Smith v. SpringHill Suites
MEMORANDUM OPINION. Signed by Judge Richard G. Andrews on 5/6/2022. (nms)
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IN THE UNITED STATES DISTRICT COURT
FOR THE DISTRICT OF DELAWARE
FREDERICK W. SMITH, JR.,
: Civil Action No. 22-323-RGA
Frederick W. Smith, Jr., Sussex Correctional Institution, Georgetown, Delaware.
Pro Se Plaintiff.
May 6, 2022
Case 1:22-cv-00323-RGA Document 8 Filed 05/06/22 Page 2 of 4 PageID #: 57
/s/ Richard G. Andrews
ANDREWS, U.S. District Judge:
Plaintiff Frederick W. Smith, Jr., an inmate at Sussex Correctional Institution in
Georgetown, Delaware, filed this action pursuant to 42 U.S.C. § 1983. (D.I. 3). Plaintiff
appears pro se and proceeds in forma pauperis. The Court proceeds to screen the
Complaint pursuant to 28 U.S.C. § 1915(e)(2)(B).
The following facts are taken from the Complaint and assumed to be true for
purposes of screening the Complaint. See Umland v. PLANCO Fin. Servs., Inc., 542
F.3d 59, 64 (3d Cir. 2008). On February 14, 2021, Plaintiff sustained injuries when he
slipped and fell down a hill on property located at Defendant Springhill Suites Hotel in
Newark, Delaware. (D.I. 3 at 5-6) Plaintiff seeks compensatory and punitive damages.
(Id. at 8).
SCREENING OF COMPLAINT
A federal court may properly dismiss an action sua sponte under the screening
provisions of 28 U.S.C. § 1915(e)(2)(B) if “the action is frivolous or malicious, fails to
state a claim upon which relief may be granted, or seeks monetary relief from a
defendant who is immune from such relief.” Ball v. Famiglio, 726 F.3d 448, 452 (3d Cir.
2013). See also 28 U.S.C. § 1915(e)(2) (in forma pauperis actions). The Court must
accept all factual allegations in a complaint as true and take them in the light most
favorable to a pro se plaintiff. Phillips v. County of Allegheny, 515 F.3d 224, 229 (3d
Cir. 2008); Erickson v. Pardus, 551 U.S. 89, 93 (2007). Because Plaintiff proceeds pro
se, his pleading is liberally construed and his Complaint, “however inartfully pleaded,
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must be held to less stringent standards than formal pleadings drafted by lawyers.”
Erickson v. Pardus, 551 U.S. at 94.
A complaint is not automatically frivolous because it fails to state a claim. See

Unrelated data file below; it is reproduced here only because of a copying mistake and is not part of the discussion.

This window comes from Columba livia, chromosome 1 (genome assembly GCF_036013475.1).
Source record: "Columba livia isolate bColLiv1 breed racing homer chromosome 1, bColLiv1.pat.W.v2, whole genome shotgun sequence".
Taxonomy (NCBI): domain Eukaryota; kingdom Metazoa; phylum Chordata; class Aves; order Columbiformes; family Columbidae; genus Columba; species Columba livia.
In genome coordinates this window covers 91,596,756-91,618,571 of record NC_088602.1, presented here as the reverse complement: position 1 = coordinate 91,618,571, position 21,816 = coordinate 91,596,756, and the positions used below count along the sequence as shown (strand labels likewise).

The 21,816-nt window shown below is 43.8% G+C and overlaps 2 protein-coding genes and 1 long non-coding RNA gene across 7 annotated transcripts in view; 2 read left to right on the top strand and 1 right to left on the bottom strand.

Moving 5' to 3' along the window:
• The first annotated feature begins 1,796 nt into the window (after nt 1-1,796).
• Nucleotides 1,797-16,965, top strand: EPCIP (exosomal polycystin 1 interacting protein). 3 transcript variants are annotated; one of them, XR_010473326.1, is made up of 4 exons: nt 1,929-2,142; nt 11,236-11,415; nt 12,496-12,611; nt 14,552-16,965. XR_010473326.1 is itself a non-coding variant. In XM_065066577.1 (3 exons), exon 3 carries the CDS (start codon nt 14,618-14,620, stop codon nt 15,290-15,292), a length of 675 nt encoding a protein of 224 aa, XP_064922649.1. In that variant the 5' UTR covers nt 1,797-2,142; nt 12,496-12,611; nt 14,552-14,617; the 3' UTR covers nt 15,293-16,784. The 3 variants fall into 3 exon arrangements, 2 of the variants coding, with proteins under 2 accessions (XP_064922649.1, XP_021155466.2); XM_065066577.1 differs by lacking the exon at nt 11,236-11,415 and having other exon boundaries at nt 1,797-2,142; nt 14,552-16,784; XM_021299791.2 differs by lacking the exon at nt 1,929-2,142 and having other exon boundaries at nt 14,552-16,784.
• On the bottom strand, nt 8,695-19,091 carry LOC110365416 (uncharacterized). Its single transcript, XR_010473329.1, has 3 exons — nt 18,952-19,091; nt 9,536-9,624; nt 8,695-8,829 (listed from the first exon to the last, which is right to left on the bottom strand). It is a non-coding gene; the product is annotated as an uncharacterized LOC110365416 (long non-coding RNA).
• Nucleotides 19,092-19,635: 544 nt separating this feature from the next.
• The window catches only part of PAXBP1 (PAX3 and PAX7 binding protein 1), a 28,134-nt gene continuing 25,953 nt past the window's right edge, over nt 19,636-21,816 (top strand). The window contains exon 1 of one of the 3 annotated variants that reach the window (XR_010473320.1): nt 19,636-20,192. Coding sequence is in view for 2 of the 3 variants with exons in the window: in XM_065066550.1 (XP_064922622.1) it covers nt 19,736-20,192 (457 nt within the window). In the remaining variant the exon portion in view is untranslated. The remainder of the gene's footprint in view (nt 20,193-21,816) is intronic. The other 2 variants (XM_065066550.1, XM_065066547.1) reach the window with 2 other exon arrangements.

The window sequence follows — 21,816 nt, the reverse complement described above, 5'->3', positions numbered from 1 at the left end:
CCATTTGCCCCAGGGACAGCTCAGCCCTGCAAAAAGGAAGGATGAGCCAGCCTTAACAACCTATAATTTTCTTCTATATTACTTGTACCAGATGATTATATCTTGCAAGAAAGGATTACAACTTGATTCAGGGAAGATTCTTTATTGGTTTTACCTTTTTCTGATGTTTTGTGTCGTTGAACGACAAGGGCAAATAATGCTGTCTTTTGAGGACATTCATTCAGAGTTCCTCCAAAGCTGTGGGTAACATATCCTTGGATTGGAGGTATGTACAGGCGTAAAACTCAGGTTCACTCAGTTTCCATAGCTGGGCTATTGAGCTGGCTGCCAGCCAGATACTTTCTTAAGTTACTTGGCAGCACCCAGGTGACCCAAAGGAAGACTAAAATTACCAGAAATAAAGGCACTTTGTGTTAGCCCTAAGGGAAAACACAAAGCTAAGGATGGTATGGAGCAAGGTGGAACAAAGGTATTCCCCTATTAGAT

Dooley v. Wetzel, 957 F.3d. 366, 374 (3d Cir. 2020). “Rather, a claim is frivolous only
where it depends ‘on an “indisputably meritless legal theory” or a “clearly baseless” or
“fantastic or delusional” factual scenario.’” Id.
The legal standard for dismissing a complaint for failure to state a claim pursuant
to § 1915(e)(2)(B)(ii) is identical to the legal standard used when ruling on Rule 12(b)(6)
motions. Tourscher v. McCullough, 184 F.3d 236, 240 (3d Cir. 1999). However, before
dismissing a complaint or claims for failure to state a claim upon which relief may be
granted pursuant to the screening provisions of 28 U.S.C. § 1915, the Court must grant
Plaintiff leave to amend his complaint unless amendment would be inequitable or futile.
See Grayson v. Mayview State Hosp., 293 F.3d 103, 114 (3d Cir. 2002).
A well-pleaded complaint must contain more than mere labels and conclusions.
See Ashcroft v. Iqbal, 556 U.S. 662 (2009); Bell Atl. Corp. v. Twombly, 550 U.S. 544
(2007). A plaintiff must plead facts sufficient to show that a claim has substantive
plausibility. See Johnson v. City of Shelby, 574 U.S.10 (2014). A complaint may not
dismissed, however, for imperfect statements of the legal theory supporting the claim
asserted. See id. at 11.
A court reviewing the sufficiency of a complaint must take three steps: (1) take
note of the elements the plaintiff must plead to state a claim; (2) identify allegations that,
because they are no more than conclusions, are not entitled to the assumption of truth;
and (3) when there are well-pleaded factual allegations, assume their veracity and then
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determine whether they plausibly give rise to an entitlement to relief. Connelly v. Lane
Constr. Corp., 809 F.3d 780, 787 (3d Cir. 2016). Elements are sufficiently alleged when
the facts in the complaint “show” that the plaintiff is entitled to relief. Iqbal, 556 U.S. at
679 (quoting Fed. R. Civ. P. 8(a)(2)). Deciding whether a claim is plausible will be a
“context-specific task that requires the reviewing court to draw on its judicial experience
and common sense.” Id.
The Complaint will be dismissed for lack of jurisdiction. I have reviewed the
Complaint and it does not raise a federal civil claim for violations of the United States
Constitution or federal statutes. See 28 U.S.C. § 1331. Although Plaintiff invokes 42
U.S.C. § 1983, Defendant is not a state actor, a necessary element for claims under §
1983. See West v. Atkins, 487 U.S. 42, 48 (1988).
In addition, both parties are in domiciled in Delaware and, therefore, there is no
diversity of citizenship as required for diversity jurisdiction. See 28 U.S.C. § 1332.
The Court does not have jurisdiction over this matter. Therefore, the case will be
For the above reasons, the Court will the dismiss the Complaint for want of
jurisdiction. The Court finds amendment futile.
An appropriate Order will be entered.
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